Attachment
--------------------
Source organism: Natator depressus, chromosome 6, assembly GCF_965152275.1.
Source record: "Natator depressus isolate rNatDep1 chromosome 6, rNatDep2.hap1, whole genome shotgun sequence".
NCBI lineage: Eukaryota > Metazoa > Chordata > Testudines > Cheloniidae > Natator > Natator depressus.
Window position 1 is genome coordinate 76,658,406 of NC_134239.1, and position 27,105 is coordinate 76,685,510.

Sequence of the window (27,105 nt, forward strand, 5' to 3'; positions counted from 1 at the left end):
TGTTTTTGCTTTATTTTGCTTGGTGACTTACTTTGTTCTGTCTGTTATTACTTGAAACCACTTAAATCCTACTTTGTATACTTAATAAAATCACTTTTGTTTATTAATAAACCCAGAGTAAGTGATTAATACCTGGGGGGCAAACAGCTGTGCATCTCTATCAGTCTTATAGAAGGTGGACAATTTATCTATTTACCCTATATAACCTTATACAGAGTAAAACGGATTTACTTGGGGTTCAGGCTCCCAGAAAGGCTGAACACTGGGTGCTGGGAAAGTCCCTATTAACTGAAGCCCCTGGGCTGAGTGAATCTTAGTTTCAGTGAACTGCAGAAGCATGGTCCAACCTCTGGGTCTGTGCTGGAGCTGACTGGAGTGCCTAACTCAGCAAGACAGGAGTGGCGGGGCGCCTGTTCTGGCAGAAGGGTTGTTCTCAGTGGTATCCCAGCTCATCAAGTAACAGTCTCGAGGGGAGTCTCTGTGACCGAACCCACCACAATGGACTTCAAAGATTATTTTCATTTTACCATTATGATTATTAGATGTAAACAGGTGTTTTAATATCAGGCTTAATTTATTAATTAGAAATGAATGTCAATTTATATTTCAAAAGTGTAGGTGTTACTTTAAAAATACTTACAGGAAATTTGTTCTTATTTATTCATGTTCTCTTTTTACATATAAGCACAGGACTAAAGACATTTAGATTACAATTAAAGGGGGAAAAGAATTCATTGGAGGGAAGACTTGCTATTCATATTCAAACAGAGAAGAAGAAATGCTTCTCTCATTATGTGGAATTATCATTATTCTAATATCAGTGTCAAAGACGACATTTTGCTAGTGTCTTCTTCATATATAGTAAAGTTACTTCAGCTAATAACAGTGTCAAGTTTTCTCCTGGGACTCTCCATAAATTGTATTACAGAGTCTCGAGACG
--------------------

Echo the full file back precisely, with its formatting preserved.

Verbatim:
Source organism: Natator depressus, chromosome 6, assembly GCF_965152275.1.
Source record: "Natator depressus isolate rNatDep1 chromosome 6, rNatDep2.hap1, whole genome shotgun sequence".
NCBI lineage: Eukaryota > Metazoa > Chordata > Testudines > Cheloniidae > Natator > Natator depressus.
Window position 1 is genome coordinate 76,658,406 of NC_134239.1, and position 27,105 is coordinate 76,685,510.

Sequence of the window (27,105 nt, forward strand, 5' to 3'; positions counted from 1 at the left end):
TGTTTTTGCTTTATTTTGCTTGGTGACTTACTTTGTTCTGTCTGTTATTACTTGAAACCACTTAAATCCTACTTTGTATACTTAATAAAATCACTTTTGTTTATTAATAAACCCAGAGTAAGTGATTAATACCTGGGGGGCAAACAGCTGTGCATCTCTATCAGTCTTATAGAAGGTGGACAATTTATCTATTTACCCTATATAACCTTATACAGAGTAAAACGGATTTACTTGGGGTTCAGGCTCCCAGAAAGGCTGAACACTGGGTGCTGGGAAAGTCCCTATTAACTGAAGCCCCTGGGCTGAGTGAATCTTAGTTTCAGTGAACTGCAGAAGCATGGTCCAACCTCTGGGTCTGTGCTGGAGCTGACTGGAGTGCCTAACTCAGCAAGACAGGAGTGGCGGGGCGCCTGTTCTGGCAGAAGGGTTGTTCTCAGTGGTATCCCAGCTCATCAAGTAACAGTCTCGAGGGGAGTCTCTGTGACCGAACCCACCACAATGGACTTCAAAGATTATTTTCATTTTACCATTATGATTATTAGATGTAAACAGGTGTTTTAATATCAGGCTTAATTTATTAATTAGAAATGAATGTCAATTTATATTTCAAAAGTGTAGGTGTTACTTTAAAAATACTTACAGGAAATTTGTTCTTATTTATTCATGTTCTCTTTTTACATATAAGCACAGGACTAAAGACATTTAGATTACAATTAAAGGGGGAAAAGAATTCATTGGAGGGAAGACTTGCTATTCATATTCAAACAGAGAAGAAGAAATGCTTCTCTCATTATGTGGAATTATCATTATTCTAATATCAGTGTCAAAGACGACATTTTGCTAGTGTCTTCTTCATATATAGTAAAGTTACTTCAGCTAATAACAGTGTCAAGTTTTCTCCTGGGACTCTCCATAAATTGTATTACAGAGTCTCGAGACG